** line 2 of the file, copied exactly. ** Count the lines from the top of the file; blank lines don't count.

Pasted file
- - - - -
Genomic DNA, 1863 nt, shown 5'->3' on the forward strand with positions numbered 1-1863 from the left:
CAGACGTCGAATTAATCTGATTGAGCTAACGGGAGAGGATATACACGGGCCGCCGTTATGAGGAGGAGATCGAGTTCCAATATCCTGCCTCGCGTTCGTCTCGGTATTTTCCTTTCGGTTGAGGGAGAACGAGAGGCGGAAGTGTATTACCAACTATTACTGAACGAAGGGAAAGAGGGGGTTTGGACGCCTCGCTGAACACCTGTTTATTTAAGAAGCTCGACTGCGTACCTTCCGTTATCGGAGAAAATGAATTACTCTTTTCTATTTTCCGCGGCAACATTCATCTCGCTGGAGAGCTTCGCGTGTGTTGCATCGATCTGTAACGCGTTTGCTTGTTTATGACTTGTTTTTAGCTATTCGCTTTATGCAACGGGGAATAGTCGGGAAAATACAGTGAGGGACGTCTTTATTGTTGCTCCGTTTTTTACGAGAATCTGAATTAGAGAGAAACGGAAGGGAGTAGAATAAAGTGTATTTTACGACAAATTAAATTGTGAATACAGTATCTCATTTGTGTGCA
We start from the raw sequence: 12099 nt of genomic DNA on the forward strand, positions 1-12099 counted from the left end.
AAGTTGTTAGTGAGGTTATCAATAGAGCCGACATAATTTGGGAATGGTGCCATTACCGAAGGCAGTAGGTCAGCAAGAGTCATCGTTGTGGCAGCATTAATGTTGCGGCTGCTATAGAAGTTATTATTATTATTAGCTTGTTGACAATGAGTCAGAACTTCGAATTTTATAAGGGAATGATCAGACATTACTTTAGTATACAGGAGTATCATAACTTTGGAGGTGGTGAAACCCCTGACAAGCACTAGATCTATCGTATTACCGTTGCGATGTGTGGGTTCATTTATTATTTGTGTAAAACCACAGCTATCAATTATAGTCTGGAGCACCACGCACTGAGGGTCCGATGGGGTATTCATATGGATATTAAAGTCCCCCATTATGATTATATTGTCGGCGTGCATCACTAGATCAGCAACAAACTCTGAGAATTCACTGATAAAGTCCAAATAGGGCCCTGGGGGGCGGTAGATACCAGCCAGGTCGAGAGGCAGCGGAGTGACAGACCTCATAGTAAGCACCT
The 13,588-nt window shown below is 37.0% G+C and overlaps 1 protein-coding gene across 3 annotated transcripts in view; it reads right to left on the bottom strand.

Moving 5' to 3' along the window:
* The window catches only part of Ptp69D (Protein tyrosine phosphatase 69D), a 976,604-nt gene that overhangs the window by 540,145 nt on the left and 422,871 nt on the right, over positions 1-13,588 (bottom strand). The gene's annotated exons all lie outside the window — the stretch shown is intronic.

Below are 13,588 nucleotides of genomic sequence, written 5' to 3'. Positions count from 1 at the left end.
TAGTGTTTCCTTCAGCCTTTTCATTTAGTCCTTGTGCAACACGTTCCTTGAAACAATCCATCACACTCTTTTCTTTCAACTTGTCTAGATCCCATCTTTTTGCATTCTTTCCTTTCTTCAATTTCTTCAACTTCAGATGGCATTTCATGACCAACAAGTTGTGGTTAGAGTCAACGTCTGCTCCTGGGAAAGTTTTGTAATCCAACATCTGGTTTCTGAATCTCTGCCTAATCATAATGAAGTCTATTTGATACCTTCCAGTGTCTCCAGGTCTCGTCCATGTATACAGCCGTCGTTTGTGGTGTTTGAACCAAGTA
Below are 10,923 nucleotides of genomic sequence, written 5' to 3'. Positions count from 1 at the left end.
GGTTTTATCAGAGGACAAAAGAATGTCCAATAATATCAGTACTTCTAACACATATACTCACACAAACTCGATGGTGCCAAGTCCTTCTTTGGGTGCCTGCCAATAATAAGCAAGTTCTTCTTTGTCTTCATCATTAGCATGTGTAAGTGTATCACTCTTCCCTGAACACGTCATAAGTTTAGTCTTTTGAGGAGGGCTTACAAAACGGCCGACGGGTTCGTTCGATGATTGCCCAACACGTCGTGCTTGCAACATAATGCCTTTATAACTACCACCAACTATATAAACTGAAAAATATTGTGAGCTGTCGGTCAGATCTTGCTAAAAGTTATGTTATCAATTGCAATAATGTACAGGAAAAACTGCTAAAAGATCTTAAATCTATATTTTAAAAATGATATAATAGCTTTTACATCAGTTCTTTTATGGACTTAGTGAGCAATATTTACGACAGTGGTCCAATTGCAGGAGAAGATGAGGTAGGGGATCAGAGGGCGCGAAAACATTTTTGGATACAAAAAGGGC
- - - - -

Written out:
CAGACGTCGAATTAATCTGATTGAGCTAACGGGAGAGGATATACACGGGCCGCCGTTATGAGGAGGAGATCGAGTTCCAATATCCTGCCTCGCGTTCGTCTCGGTATTTTCCTTTCGGTTGAGGGAGAACGAGAGGCGGAAGTGTATTACCAACTATTACTGAACGAAGGGAAAGAGGGGGTTTGGACGCCTCGCTGAACACCTGTTTATTTAAGAAGCTCGACTGCGTACCTTCCGTTATCGGAGAAAATGAATTACTCTTTTCTATTTTCCGCGGCAACATTCATCTCGCTGGAGAGCTTCGCGTGTGTTGCATCGATCTGTAACGCGTTTGCTTGTTTATGACTTGTTTTTAGCTATTCGCTTTATGCAACGGGGAATAGTCGGGAAAATACAGTGAGGGACGTCTTTATTGTTGCTCCGTTTTTTACGAGAATCTGAATTAGAGAGAAACGGAAGGGAGTAGAATAAAGTGTATTTTACGACAAATTAAATTGTGAATACAGTATCTCATTTGTGTGCA